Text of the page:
United States District Court, W.D. Kentucky Louisville
Charles R. Simpson III, Senior Judge.
matter is before the court on the Defendants' joint
objection to the Magistrate's Report and Recommendation
(“Report”). (DN 54.) The Defendants, Treyvon
Miles, Chillvon Randolph, and Marcus Knight, filed motions to
suppress evidence obtained during a traffic stop that
occurred on November 27, 2016. The matter was referred to the
Magistrate Judge Colin Lindsay (“Judge Lindsay”)
for a report and recommendation. After holding two hearings,
Judge Lindsay recommended that the Defendants' motions to
suppress be denied. The Defendants timely filed an objection
to the Report. For the following reasons, the court will
adopt the Report and Recommendation in full.
November 27, 2016, police officers with the Ninth Mobile
Division of the Louisville Metro Police Department pulled
over a vehicle for traffic violations. The vehicle contained
four occupants, three of whom are Defendants in this case.
Maverick, a canine trained to detect the odors of certain
narcotics, arrived at the scene and alerted to the vehicle.
Acting on Maverick's alert, the officers discovered four
handguns in the vehicle's glove compartment.
Defendants filed motions to suppress evidence under the
premise that the evidence was obtained in an illegal search
and seizure in violation of the Defendants' Fourth
Amendment rights. (DN 25; DN 33.) The United States argued
that the warrantless search of the Defendants' vehicle
was permissible under the “automobile exception,
” which allows law enforcement officers to legally
search a vehicle without a search warrant if the vehicle is
readily mobile and the officers have probable cause to search
it. See Pennsylvania v. Laxbron, 518 U.S. 938, 940
(1996). Hearings on this issue were held before Judge Lindsay
on November 6, 2017 and December 14, 2017, whereupon evidence
was presented and witnesses were heard. (DN 39; DN 42.)
Lindsay entered a Report and Recommendation on March 19, 2018
recommending that the Defendants' motions to suppress be
denied. (DN 51.) The Defendants timely filed an objection to
Judge Lindsay's Report and the issue is now before this
court. (DN 54.)
court considers de novo any objection to a
magistrate judge's recommendation. Fed. R. Crim. P.
59(b)(3). After review, the court “may accept, reject,
or modify the recommendation, receive further evidence, or
resubmit the matter to the magistrate judge with
Defendants object to Judge Lindsay's Report on four
grounds: (1) that the Report misperceives the Defendants'
arguments as to the validity of the traffic stop; (2) that
the United States did not meet its burden in showing that the
canine sniff of the Defendants' vehicle did not
unreasonably extend the traffic stop; (3) that the canine
handler's failure to restrain the dog when it stuck its
snout in the vehicle's open window amounted to an
unlawful search; and (4) that the United States did not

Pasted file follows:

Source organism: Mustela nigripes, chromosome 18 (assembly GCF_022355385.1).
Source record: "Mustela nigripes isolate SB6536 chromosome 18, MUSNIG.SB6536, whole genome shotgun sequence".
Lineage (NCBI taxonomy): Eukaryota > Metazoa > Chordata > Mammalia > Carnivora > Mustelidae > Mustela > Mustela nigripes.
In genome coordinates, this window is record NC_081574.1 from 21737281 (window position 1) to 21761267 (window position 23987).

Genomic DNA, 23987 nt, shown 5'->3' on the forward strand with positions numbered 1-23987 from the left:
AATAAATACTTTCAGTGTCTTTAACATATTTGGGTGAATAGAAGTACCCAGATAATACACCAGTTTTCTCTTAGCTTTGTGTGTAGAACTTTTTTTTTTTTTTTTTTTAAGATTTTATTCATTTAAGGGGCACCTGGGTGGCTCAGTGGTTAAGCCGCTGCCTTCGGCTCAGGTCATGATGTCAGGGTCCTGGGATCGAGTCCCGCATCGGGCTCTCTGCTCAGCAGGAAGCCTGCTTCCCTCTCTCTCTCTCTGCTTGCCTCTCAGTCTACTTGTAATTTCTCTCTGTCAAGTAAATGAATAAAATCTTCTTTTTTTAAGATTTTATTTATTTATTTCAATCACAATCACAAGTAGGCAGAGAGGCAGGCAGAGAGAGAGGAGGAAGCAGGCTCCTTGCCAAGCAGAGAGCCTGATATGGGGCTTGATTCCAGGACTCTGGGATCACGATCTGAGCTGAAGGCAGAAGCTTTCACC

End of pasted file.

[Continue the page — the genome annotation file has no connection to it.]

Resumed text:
provide sufficient evidence of the canine's training and
reliability. The court will address each in turn.
Validity of the traffic stop
Defendants first take issue with the Report's
characterization of their argument on pretext. The Defendants
claim that the record supports their argument that
“police used the pretext of a traffic violation to
justify the stop.” (DN 46, 1.) They point to the
bodycam footage of Detective Brian Wilson (“Detective
Wilson”), wherein an officer can be heard stating that
four young black men were involved in a drive-by shooting the
previous day, presumably implying that the officers believed
that the occupants could have been the same individuals
involved in the shooting. (DN 42, Gov. Exh. 1, 01:43.) In
light of this officer's statement, the Defendants object
to Judge Lindsay's contention that the “defendants
have not proffered anything more than their suspicions to
suggest” that the traffic stop was pretextual. (DN 51,
their objection, the Defendants express concern that the
court may construe counsel as “being less than candid
with the Court” in arguing that there exists evidence
of pretext. (DN 54, 3 - 4.) However, Judge Lindsay ultimately
concluded that a finding of whether or not the stop was
pretextual is immaterial to the court's analysis. Judge
Lindsay correctly stated, per the holding in Whren v.
U.S., that the constitutionality of traffic stops does
not depend on the subjective intentions, or
“reasonableness, ” of the individual officers
involved as long as probable cause of a traffic violation
exists. 517 U.S. 806 (1996). Since any factual findings on
the issue of pretextuality is immaterial to the validity of a
traffic stop, the court finds that Judge Lindsay's
characterization of the evidence on pretextuality bears no
consequence to the conclusions presented in his Report. As
such, the court adopts the Report's findings concerning
the analysis of pretext.
Defendants next claim that Judge Lindsay's conclusion
that the traffic stop was lawful is “unnecessary to the
analysis” when, according to the Defendants,
“objections to the traffic stop [ ] were not
made.” (DN 54, 4.) While the Defendants may not have
objected to the validity of the traffic stop, an analysis of
the validity of the traffic stop is necessary for the
application of the automobile exception as asserted by the
United States. In order for the United States to succeed
under this theory, it must show that: (1) the officers
conducted a lawful traffic stop of the vehicle; and (2) the
officers had probable cause to believe the Defendants'
vehicle contained contraband. U.S. v. Ross, 456 U.S.
798, 823 (1982). The United States presented evidence that
the Defendants' vehicle ...